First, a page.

By contrast to the biblical understanding, the lack of integration between creation and redemption in the 2KNL paradigm is evident in its failure to link the renewal/resurrection of the believer’s body with the renewal/resurrection of the creation itself.5 In the scriptural view of the future consummation of God’s work of redemption, the resurrection of the body of believers is paralleled by a renewal of the whole creation. Just as the first Adam’s destiny was linked to his life in the body within the creation, so the destiny of those who belong to the last Adam is linked to their everlasting life in renewed bodies within a sanctified creation. The same kind of continuity and discontinuity between the present and the future resurrection body of believers obtains as well between the present creation and its future cleansing. The radical discontinuity that the two kingdoms paradigm posits between the present state of the world and the world to come does not appear to do justice to this element of scriptural teaching.
There are two passages in Scripture that bear witness in a clear way to the parallel between the resurrection of believers and the renewal of the whole creation. These passages also confirm that the new heavens and the new earth will not be radically discontinuous with the present state of the creation.
The first of these passages is Romans 8:18–25. In this passage, the apostle Paul emphasizes three points. First, we are reminded that sin has adversely affected not only the human race but also the whole creation. As the apostle expresses it, the creation has been subjected to “futility,” to “vanity” or “pointlessness,” because of the sinful rebellion of God’s image-bearers. Although creation has not become unrelievedly evil, sin has brought corruption to the entirety of God’s handiwork. The fabric of creation has been torn and broken, corresponding to the humility and weakness that now affect the human body (1 Cor. 15; Phil. 3:21).
Second, the redemption for which the children of God eagerly wait and the redemption of the creation itself are intimately connected. Individual eschatology and general eschatology are so joined together that what is true for believers holds true for creation. When the children of God are revealed in glory and freedom, a similar glory and freedom will be granted to creation. Its present corruption and distortion will be removed. Its torn fabric will be mended. Remarkably, the language describing the restoration of creation corresponds exactly to the language describing the restoration of the children of God. The same process of renewal that will transform the believers’ present bodies of humiliation into bodies of glory will transform the creation itself.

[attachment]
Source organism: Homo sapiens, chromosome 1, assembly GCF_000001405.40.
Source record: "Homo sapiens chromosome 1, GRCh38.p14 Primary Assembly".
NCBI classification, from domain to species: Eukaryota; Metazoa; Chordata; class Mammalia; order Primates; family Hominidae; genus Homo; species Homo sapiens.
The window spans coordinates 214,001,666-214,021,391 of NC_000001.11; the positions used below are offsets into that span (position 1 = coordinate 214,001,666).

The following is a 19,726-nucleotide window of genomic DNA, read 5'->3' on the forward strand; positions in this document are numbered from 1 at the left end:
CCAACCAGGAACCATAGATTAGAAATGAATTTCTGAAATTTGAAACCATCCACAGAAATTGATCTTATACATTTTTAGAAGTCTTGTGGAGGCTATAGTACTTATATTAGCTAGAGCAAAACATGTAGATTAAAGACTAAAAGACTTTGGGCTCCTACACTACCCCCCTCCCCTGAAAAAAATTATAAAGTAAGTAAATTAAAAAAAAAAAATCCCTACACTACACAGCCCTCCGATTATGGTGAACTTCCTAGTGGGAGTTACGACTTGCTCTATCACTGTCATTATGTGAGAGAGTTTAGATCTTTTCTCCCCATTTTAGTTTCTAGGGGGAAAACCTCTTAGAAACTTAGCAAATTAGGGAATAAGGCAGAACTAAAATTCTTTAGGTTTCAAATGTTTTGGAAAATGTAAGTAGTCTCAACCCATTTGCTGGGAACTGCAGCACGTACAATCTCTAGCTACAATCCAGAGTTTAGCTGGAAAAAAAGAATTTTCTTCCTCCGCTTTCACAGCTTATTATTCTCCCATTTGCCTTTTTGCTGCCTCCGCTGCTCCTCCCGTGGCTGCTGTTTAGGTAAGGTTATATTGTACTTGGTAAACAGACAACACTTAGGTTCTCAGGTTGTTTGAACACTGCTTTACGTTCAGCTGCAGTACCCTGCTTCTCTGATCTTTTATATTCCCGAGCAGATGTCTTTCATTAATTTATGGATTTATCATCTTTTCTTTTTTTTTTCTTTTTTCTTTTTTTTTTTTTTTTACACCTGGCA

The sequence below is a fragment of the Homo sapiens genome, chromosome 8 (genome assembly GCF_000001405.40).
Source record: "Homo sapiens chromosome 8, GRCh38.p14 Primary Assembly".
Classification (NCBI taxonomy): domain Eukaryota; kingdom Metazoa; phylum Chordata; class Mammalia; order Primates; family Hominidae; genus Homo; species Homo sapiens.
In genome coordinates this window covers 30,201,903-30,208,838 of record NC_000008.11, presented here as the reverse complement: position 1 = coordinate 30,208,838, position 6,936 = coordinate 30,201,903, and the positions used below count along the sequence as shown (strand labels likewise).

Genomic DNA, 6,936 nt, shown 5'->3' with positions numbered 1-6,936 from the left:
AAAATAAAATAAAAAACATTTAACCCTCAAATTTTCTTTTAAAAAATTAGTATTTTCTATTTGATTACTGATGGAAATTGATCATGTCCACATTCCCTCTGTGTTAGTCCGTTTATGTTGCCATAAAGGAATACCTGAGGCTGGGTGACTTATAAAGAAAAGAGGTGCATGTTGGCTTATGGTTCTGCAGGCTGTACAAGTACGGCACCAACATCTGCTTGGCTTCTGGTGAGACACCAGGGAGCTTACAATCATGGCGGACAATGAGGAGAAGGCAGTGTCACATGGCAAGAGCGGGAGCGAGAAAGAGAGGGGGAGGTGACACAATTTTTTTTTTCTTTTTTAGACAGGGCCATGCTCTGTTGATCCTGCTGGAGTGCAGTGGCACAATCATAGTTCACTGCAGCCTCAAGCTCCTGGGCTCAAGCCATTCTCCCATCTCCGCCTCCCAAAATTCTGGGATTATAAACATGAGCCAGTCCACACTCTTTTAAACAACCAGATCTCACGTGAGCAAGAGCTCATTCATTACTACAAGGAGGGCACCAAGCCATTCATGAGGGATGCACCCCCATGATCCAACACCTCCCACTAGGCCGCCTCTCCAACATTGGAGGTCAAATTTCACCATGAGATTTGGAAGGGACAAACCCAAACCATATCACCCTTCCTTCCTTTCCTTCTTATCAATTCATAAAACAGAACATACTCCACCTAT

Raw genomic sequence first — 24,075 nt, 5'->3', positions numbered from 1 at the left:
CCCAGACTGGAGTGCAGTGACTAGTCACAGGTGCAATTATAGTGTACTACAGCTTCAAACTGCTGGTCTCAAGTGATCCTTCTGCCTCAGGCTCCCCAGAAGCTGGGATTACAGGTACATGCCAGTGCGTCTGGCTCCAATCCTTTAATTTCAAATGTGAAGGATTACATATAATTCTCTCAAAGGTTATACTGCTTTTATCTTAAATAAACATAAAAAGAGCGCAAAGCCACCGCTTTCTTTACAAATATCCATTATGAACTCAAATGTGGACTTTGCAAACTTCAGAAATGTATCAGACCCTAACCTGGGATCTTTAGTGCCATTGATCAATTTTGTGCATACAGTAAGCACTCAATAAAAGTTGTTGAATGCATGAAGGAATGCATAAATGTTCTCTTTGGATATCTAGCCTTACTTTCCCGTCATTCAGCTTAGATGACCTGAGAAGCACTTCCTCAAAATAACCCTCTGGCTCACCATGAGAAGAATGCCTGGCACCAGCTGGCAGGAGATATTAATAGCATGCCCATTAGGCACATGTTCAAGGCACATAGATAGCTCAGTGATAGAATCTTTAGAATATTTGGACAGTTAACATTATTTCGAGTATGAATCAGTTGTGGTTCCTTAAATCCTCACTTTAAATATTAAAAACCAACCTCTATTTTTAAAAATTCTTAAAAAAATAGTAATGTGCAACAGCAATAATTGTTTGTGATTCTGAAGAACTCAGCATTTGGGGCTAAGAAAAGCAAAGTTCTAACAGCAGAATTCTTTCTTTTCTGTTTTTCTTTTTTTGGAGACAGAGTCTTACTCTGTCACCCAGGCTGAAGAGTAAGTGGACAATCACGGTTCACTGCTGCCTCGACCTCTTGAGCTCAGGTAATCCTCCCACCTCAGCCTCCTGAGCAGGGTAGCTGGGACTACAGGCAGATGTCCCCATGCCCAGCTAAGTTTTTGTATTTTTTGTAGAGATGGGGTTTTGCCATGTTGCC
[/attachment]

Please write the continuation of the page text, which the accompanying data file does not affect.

And third, the metaphor of childbirth suggests that the transformation of the creation will be in substantial continuity with its present state. The creation groans, according to this passage, like a woman in childbirth prior to the delivery of her child. So the new creation, born of the old, will bear a resemblance and similarity to the original. To suggest that the new creation will be radically other than the former creation would violate the clear implication of this passage.
The second passage of special importance on this question is 2 Peter 3:5–13, in which the apostle Peter answers mockers who conclude that the promise of Christ’s coming is untrue. The gist of Peter’s answer to these mockers is clear: the Lord will indeed fulfill His promise, but in His own time and in accord with His desire to grant all an opportunity for repentance. In His patience and mercy, the world continues so that the gospel might be preached and the day of salvation prolonged. No one, however, should misjudge the Lord’s patience and conclude that the day of His coming will not arrive. Two features of this passage speak about the present and future state of creation.
First, Peter compares the destruction of the world in the great flood with the future destruction of the world at the “‘day of God” (2 Peter 3:6–7, 10–12). When God’s judgment fell upon the world at the time of the flood, the world was destroyed only in the sense that its inhabitants were subjected to judgment and the earth cleansed of wickedness.
And second, imagery drawn from the field of metallurgy (purifying of metal) suggests a process of refinement, but not of utter annihilation. The language of this passage suggests a process by which the present creation is refined and left in a state of pristine purity. Just as the refiner’s fire is used to produce the highest and purest grade of gold or silver, so the refining fire of God’s judging this sin-cursed creation will yield a holy and pure heavens and earth.